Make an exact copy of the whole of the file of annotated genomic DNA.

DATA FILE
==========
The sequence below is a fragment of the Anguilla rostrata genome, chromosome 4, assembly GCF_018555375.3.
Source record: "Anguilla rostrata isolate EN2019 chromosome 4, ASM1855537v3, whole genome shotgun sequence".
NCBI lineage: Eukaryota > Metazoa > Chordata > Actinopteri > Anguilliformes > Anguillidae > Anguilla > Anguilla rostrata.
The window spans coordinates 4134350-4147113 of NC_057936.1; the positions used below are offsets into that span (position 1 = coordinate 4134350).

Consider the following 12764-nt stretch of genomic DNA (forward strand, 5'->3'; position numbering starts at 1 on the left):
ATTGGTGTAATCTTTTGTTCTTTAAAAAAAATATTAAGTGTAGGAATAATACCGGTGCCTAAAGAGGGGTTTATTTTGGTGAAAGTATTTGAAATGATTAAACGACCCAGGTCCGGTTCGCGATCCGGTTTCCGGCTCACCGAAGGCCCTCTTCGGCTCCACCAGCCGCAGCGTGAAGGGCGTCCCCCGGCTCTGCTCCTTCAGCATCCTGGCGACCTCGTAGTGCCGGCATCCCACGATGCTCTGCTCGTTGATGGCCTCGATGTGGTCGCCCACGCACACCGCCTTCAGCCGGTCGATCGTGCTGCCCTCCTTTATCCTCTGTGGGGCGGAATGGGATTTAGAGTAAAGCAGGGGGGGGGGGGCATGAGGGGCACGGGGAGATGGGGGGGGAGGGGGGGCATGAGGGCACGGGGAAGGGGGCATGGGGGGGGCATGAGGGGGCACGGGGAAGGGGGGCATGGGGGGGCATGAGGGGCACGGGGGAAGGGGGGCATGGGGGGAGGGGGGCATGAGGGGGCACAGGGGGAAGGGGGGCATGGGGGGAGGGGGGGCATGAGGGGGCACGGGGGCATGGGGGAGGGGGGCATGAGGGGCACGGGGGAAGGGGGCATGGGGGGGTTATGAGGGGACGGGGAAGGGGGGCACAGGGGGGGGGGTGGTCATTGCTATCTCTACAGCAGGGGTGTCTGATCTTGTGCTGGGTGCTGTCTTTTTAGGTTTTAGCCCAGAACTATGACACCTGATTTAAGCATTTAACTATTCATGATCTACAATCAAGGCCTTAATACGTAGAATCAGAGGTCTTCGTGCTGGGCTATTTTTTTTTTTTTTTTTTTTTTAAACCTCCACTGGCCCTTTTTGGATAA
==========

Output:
The sequence below is a fragment of the Anguilla rostrata genome, chromosome 4, assembly GCF_018555375.3.
Source record: "Anguilla rostrata isolate EN2019 chromosome 4, ASM1855537v3, whole genome shotgun sequence".
NCBI lineage: Eukaryota > Metazoa > Chordata > Actinopteri > Anguilliformes > Anguillidae > Anguilla > Anguilla rostrata.
The window spans coordinates 4134350-4147113 of NC_057936.1; the positions used below are offsets into that span (position 1 = coordinate 4134350).

Consider the following 12764-nt stretch of genomic DNA (forward strand, 5'->3'; position numbering starts at 1 on the left):
ATTGGTGTAATCTTTTGTTCTTTAAAAAAAATATTAAGTGTAGGAATAATACCGGTGCCTAAAGAGGGGTTTATTTTGGTGAAAGTATTTGAAATGATTAAACGACCCAGGTCCGGTTCGCGATCCGGTTTCCGGCTCACCGAAGGCCCTCTTCGGCTCCACCAGCCGCAGCGTGAAGGGCGTCCCCCGGCTCTGCTCCTTCAGCATCCTGGCGACCTCGTAGTGCCGGCATCCCACGATGCTCTGCTCGTTGATGGCCTCGATGTGGTCGCCCACGCACACCGCCTTCAGCCGGTCGATCGTGCTGCCCTCCTTTATCCTCTGTGGGGCGGAATGGGATTTAGAGTAAAGCAGGGGGGGGGGGGCATGAGGGGCACGGGGAGATGGGGGGGGAGGGGGGGCATGAGGGCACGGGGAAGGGGGCATGGGGGGGGCATGAGGGGGCACGGGGAAGGGGGGCATGGGGGGGCATGAGGGGCACGGGGGAAGGGGGGCATGGGGGGAGGGGGGCATGAGGGGGCACAGGGGGAAGGGGGGCATGGGGGGAGGGGGGGCATGAGGGGGCACGGGGGCATGGGGGAGGGGGGCATGAGGGGCACGGGGGAAGGGGGCATGGGGGGGTTATGAGGGGACGGGGAAGGGGGGCACAGGGGGGGGGGTGGTCATTGCTATCTCTACAGCAGGGGTGTCTGATCTTGTGCTGGGTGCTGTCTTTTTAGGTTTTAGCCCAGAACTATGACACCTGATTTAAGCATTTAACTATTCATGATCTACAATCAAGGCCTTAATACGTAGAATCAGAGGTCTTCGTGCTGGGCTATTTTTTTTTTTTTTTTTTTTTTAAACCTCCACTGGCCCTTTTTGGATAA